New Australian Clampdown On Internet Betting

Sources indicate that new Aussie legislation will have some tough measures targeting unlicensed operators and excessive advertising

Australian media reports over the weekend indicate that an enforcement clampdown in Australia is likely to follow the imminent publication of tough new federal laws.
Sources have revealed to the press that the new laws will include action against unlicensed offshore betting companies accessing Aussie punters, along with disruption to financial transactions.
Licensed companies will now face a legislated end to in-play betting, removing this form of betting from the "grey" legal area which has in the past enabled operators to offer it.
And company directors of illegal gambling websites will be targeted through movement alert lists, which will mean they run the risk of being apprehended at Australian border entry points if they travel to or from the country.
The Daily Telegraph reported that the federal government is also considering the practicality of asking internet service providers to block illegal websites, or financial institution payment blocking, and in negotiation with the provincial governments will also establish a self-exclusion register for online gambling, a ban on lines of credit and a voluntary precommitment scheme to limit bets.
Alan Tudge, the federal government's Human Services Minister, told the newspaper that while most Australians enjoyed a punt, they were "sick of having it rammed down their throat''.
"Australians are the biggest gamblers in the world. It's been part of our culture for a long time,'' Tudge said. "But the problem with online gambling is you can literally bet your house away without leaving your living room."
The Telegraph notes that Australians lose A$1.4 billion a year to online gambling, a quarter of which goes overseas.
Tudge commented on the forthcoming in-play betting ban, saying:
"I think we have enough sporting integrity issues and problem gambling already without needing to bet on every single moment of every game 24-7.
"Thousands of Australians love a punt and we don't want to interfere with that. But we are worried about the integrity of the game and about problem gambling."
Independent Senator and anti-gambling activist Nick Xenophon has been calling for a prohibition on lines of credit for years, and last year introducing legislation which would have also included a national self-exclusion register.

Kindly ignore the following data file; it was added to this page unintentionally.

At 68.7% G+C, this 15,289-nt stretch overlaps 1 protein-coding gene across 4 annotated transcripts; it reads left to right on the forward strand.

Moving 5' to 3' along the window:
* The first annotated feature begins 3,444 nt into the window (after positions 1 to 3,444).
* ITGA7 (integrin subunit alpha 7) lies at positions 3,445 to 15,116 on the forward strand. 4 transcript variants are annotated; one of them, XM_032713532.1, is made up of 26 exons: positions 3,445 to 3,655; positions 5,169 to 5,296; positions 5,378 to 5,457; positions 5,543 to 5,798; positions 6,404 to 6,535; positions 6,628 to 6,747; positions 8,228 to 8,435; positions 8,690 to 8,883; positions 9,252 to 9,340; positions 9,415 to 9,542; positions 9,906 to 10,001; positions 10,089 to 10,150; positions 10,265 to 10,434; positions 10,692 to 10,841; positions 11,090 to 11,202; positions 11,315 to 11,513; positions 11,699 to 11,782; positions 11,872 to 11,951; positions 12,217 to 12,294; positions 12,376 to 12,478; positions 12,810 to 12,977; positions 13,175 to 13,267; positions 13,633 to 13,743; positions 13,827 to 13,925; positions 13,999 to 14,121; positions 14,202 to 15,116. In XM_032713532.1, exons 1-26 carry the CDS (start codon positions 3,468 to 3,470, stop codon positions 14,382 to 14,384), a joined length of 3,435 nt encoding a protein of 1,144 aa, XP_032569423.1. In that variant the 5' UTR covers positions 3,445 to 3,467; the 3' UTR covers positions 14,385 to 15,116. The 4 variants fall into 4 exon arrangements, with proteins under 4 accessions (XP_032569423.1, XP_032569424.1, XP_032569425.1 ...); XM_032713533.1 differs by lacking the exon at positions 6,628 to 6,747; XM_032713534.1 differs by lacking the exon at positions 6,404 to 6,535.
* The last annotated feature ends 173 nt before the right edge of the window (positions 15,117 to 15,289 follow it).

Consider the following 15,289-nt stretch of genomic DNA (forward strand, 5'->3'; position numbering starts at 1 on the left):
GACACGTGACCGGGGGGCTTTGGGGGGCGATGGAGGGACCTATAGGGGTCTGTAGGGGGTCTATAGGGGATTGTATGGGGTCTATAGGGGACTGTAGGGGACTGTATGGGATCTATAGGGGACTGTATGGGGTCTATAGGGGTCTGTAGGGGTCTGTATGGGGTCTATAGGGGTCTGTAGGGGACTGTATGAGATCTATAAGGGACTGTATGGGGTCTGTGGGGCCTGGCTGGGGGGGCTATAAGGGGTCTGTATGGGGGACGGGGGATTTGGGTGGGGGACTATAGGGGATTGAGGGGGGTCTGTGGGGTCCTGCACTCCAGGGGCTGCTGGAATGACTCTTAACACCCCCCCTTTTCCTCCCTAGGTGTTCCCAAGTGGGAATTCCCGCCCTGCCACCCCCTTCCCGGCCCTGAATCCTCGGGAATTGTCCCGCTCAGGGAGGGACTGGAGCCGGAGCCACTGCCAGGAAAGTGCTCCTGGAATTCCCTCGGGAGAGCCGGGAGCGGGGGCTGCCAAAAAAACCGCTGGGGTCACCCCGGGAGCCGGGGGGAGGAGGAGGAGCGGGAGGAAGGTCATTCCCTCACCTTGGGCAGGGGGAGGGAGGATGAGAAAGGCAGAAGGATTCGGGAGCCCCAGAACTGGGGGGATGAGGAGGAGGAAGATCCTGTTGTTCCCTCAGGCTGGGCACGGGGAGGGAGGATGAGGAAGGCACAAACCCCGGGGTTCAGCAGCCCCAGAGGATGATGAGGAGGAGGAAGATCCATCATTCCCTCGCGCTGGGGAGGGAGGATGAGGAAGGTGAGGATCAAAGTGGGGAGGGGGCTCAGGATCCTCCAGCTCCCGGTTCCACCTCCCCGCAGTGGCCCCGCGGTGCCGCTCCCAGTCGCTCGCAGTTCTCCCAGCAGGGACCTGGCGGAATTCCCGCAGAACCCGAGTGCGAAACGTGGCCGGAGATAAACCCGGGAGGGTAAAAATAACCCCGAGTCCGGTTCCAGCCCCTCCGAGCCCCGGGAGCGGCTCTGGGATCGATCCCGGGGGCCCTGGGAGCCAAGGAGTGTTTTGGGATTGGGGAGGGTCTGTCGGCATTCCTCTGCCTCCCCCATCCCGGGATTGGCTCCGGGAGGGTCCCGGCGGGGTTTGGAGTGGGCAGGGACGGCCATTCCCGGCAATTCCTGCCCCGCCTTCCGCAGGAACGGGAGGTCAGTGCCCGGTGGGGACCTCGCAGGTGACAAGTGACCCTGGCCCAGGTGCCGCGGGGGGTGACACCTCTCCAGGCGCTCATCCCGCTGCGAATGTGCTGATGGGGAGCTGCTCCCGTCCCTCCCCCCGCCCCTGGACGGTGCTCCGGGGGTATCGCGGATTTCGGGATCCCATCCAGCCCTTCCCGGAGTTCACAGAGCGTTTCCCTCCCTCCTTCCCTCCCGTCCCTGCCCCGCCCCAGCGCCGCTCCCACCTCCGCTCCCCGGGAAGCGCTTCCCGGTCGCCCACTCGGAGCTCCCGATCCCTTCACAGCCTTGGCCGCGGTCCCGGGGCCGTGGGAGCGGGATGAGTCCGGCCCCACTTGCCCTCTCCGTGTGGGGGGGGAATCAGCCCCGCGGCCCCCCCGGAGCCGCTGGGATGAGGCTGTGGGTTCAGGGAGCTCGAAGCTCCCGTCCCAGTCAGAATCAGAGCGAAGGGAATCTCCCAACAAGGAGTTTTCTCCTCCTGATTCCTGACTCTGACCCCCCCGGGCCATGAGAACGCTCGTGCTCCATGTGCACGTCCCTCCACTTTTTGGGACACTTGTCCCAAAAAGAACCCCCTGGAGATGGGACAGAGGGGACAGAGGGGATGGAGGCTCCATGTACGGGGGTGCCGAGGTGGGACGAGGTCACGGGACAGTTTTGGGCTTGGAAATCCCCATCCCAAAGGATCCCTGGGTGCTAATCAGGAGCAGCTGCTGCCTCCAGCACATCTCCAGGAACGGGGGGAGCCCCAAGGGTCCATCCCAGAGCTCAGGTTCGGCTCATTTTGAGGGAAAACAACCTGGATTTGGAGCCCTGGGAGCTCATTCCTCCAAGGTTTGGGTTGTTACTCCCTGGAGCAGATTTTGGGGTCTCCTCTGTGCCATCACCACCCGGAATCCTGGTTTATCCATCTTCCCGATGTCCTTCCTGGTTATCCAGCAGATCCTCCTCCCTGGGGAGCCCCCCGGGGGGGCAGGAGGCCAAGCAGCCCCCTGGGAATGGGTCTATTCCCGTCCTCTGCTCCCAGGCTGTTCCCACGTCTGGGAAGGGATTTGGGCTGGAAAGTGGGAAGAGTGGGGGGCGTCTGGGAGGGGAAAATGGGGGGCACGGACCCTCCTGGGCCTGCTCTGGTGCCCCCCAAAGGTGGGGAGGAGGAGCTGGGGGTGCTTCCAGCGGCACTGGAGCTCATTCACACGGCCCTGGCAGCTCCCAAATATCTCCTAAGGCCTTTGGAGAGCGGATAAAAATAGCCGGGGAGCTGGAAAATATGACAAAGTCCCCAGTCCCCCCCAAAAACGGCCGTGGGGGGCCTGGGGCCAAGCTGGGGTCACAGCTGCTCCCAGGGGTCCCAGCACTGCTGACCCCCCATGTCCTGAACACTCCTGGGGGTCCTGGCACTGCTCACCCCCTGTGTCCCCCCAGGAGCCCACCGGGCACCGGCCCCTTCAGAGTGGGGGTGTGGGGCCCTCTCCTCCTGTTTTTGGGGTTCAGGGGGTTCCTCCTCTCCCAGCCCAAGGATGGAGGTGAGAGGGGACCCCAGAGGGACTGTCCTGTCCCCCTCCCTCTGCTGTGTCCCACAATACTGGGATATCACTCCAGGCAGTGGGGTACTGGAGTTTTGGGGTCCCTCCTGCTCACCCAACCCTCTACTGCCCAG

"More and more people, particularly young men, are struggling with online gambling and this is an opportunity to tackle it head on,'' he said.
In related news 9News.com reports that the Victorian provincial government is about to introduce legislation that will ban sports betting advertising on public transport and near schools.
The reforms would see wagering advertisements banned in and near areas frequented by children, locations that are unavoidable in the public's day to day activities and where the position of the advertisement undermines the promotion of responsible gambling.
Gaming and Liquor Regulation Minister Marlene Kairouz revealed that wagering-related problem gambling costs Victorians between A$1.5 and A$2.8 billion a year and advertising can shape attitudes and behaviour.
"The government is leading the nation, targeting insidious wagering ads which encourage Victorians most at risk to gamble," she said on Sunday, adding that the areas under review were the first step of reform and did not rule out further bans in the future.
Sporting venues are not included in the current reform proposal, nor are television or radio advertisements – which are regulated by the federal government.
The minister called for public submissions in relation to the proposed reforms.
Opposition Leader Matthew Guy immediately challenged the government, accusing it of hypocrisy and accusing it of cutting funding to problem gambling programs.
"You can ban as many things as you like, but if the same government is cutting those programs to deal with problem gambling you are banning one thing on one hand and aiding it with another," Guy told reporters.

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